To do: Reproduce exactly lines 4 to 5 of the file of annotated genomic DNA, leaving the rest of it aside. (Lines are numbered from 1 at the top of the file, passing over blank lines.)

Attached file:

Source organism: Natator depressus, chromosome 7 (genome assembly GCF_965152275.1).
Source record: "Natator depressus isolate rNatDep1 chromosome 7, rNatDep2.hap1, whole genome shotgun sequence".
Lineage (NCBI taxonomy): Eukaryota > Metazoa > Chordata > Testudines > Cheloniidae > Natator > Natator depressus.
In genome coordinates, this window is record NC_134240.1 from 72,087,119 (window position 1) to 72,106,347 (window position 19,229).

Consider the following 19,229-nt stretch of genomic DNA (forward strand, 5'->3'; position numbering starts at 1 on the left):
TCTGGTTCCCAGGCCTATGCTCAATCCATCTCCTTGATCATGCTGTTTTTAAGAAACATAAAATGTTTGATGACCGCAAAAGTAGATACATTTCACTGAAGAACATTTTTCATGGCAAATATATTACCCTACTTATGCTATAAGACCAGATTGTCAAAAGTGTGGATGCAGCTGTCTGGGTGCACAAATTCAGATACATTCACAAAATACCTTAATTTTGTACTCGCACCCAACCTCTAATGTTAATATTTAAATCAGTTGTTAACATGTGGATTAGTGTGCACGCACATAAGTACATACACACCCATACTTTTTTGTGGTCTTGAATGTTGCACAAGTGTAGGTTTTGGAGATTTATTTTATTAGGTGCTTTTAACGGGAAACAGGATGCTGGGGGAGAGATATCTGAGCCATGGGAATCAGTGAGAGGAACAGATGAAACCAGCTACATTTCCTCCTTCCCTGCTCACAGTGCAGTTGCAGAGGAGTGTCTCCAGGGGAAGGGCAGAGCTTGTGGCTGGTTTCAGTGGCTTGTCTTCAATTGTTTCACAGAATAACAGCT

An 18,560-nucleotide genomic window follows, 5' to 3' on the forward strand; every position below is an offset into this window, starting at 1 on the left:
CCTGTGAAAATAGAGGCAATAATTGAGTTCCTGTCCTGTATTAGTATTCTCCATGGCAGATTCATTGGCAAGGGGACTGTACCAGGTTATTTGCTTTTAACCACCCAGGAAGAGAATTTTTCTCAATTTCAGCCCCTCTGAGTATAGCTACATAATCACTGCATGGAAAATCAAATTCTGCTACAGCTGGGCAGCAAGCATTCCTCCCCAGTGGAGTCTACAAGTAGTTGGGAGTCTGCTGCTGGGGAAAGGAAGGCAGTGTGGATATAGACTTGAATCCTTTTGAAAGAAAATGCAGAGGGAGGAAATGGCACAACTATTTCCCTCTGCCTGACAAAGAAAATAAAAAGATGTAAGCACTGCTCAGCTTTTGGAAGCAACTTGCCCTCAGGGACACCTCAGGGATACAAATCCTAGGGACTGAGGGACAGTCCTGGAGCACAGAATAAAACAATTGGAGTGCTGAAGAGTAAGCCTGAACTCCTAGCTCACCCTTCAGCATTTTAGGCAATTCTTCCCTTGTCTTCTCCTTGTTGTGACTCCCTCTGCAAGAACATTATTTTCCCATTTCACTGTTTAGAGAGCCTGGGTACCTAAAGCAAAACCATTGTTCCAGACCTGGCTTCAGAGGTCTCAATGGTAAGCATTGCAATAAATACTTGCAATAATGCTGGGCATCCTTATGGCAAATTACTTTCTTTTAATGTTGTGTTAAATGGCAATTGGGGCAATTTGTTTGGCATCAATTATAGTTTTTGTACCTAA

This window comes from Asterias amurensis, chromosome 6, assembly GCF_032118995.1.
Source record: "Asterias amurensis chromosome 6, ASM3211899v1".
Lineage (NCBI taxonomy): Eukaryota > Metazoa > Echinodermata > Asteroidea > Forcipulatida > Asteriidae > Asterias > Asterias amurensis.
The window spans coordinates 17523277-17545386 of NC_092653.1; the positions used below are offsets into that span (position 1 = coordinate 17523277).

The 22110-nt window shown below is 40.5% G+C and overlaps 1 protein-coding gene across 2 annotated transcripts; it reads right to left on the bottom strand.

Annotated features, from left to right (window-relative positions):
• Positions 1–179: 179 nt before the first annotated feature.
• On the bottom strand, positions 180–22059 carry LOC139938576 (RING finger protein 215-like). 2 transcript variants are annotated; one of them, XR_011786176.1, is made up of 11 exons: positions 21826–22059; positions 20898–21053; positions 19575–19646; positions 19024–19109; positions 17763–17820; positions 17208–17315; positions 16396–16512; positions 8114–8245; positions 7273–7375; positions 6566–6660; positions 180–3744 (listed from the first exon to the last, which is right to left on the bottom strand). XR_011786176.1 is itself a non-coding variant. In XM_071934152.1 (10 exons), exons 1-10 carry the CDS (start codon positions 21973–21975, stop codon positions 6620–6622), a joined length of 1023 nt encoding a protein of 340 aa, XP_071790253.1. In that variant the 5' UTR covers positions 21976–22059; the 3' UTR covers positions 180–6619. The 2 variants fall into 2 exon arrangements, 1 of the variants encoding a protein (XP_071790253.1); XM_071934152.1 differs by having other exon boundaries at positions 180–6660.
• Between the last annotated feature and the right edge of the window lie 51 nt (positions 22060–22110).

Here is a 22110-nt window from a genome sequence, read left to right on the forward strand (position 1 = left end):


In genome coordinates, this window is record NC_134240.1 from 72,087,119 (window position 1) to 72,106,347 (window position 19,229).

Consider the following 19,229-nt stretch of genomic DNA (forward strand, 5'->3'; position numbering starts at 1 on the left):